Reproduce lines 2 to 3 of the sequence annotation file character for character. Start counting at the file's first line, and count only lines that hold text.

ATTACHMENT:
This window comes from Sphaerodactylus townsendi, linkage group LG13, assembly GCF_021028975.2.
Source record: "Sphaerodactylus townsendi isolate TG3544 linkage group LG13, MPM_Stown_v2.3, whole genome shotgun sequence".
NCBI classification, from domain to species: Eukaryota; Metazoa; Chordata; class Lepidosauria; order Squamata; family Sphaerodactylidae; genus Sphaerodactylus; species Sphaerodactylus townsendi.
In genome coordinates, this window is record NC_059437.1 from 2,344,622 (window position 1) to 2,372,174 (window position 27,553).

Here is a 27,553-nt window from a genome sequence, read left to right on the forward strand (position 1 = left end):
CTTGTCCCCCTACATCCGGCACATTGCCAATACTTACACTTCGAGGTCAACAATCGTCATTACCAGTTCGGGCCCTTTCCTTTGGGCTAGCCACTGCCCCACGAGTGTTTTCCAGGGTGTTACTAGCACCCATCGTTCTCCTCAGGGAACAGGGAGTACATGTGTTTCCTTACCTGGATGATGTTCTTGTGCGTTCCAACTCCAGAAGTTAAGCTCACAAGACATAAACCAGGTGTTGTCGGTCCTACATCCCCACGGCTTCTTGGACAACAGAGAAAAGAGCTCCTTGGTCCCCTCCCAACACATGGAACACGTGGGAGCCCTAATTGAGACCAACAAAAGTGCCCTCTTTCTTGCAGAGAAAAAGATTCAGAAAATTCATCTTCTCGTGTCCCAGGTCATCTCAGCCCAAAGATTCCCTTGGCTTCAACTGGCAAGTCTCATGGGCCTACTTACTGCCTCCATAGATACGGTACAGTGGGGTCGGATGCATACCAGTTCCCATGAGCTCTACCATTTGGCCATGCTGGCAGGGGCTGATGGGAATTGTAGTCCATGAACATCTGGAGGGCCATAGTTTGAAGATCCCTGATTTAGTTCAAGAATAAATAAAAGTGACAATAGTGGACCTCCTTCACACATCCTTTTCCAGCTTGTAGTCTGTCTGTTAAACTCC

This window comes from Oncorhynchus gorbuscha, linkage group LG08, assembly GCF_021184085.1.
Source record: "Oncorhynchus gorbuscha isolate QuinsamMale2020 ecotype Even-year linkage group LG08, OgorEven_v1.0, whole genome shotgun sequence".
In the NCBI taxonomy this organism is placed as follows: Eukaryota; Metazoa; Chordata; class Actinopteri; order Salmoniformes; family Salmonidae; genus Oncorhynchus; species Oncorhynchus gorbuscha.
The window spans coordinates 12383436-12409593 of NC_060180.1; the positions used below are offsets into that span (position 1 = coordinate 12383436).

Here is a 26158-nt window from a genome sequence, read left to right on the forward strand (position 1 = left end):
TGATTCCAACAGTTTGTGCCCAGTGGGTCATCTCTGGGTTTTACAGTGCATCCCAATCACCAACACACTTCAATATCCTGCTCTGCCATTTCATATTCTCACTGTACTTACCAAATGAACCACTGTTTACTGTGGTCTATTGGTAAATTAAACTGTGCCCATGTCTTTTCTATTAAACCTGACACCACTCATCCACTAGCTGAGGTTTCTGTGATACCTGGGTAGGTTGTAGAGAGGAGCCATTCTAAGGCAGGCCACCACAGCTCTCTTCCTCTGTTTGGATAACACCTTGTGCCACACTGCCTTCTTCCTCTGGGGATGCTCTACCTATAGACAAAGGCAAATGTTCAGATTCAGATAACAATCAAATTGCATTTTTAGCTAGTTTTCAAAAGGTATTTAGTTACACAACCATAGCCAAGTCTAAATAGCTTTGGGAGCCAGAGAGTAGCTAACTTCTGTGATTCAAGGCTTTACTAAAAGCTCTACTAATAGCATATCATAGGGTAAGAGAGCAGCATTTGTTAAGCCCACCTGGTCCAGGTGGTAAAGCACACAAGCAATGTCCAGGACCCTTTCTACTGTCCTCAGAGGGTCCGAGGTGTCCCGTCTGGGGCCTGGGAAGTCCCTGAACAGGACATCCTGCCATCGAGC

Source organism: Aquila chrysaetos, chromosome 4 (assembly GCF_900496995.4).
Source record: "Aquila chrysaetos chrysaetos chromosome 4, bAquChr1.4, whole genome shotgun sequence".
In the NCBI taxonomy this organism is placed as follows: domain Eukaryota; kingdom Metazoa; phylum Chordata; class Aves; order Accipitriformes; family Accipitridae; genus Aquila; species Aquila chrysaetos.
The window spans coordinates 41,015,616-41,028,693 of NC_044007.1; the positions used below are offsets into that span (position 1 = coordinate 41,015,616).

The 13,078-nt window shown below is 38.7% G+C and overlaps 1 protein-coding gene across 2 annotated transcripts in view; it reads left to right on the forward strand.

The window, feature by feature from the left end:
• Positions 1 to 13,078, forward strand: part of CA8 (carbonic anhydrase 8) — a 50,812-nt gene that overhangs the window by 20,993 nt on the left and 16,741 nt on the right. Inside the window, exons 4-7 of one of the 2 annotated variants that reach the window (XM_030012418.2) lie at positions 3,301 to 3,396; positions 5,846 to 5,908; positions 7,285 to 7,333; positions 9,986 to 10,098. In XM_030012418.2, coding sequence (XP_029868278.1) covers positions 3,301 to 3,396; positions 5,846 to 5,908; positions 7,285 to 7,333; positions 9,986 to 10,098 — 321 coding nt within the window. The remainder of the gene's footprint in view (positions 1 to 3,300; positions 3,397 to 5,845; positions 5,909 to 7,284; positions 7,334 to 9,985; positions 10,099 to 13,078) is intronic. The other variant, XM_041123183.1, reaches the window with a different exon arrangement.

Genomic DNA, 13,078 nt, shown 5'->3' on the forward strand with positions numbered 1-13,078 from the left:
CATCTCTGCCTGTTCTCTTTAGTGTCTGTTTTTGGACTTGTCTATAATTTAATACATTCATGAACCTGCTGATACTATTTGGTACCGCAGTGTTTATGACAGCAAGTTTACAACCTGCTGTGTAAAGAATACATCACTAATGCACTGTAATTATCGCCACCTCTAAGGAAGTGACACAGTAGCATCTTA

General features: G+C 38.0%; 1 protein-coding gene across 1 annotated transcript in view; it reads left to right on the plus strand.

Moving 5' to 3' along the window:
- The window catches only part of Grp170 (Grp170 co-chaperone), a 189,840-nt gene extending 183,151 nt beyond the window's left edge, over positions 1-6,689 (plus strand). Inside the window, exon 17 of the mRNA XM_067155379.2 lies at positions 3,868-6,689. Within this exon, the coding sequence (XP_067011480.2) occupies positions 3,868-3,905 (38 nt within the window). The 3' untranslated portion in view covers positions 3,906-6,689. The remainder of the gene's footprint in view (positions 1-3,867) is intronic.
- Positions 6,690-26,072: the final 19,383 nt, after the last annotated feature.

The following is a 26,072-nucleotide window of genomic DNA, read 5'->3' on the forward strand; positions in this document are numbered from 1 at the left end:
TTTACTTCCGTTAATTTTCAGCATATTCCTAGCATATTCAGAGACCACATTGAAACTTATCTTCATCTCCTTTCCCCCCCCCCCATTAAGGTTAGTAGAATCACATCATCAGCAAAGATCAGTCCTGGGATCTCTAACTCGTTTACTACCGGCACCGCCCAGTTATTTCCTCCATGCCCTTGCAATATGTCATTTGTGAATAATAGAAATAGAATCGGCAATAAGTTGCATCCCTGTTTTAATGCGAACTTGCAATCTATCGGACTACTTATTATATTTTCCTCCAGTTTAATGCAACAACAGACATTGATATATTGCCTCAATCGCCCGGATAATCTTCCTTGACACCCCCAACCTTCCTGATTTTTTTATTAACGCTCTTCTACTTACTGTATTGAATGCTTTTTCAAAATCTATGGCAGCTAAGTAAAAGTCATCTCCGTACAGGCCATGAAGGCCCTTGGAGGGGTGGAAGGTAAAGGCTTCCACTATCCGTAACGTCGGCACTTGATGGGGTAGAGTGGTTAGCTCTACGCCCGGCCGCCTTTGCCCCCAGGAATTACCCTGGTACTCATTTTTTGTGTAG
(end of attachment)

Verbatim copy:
Source record: "Sphaerodactylus townsendi isolate TG3544 linkage group LG13, MPM_Stown_v2.3, whole genome shotgun sequence".
NCBI classification, from domain to species: Eukaryota; Metazoa; Chordata; class Lepidosauria; order Squamata; family Sphaerodactylidae; genus Sphaerodactylus; species Sphaerodactylus townsendi.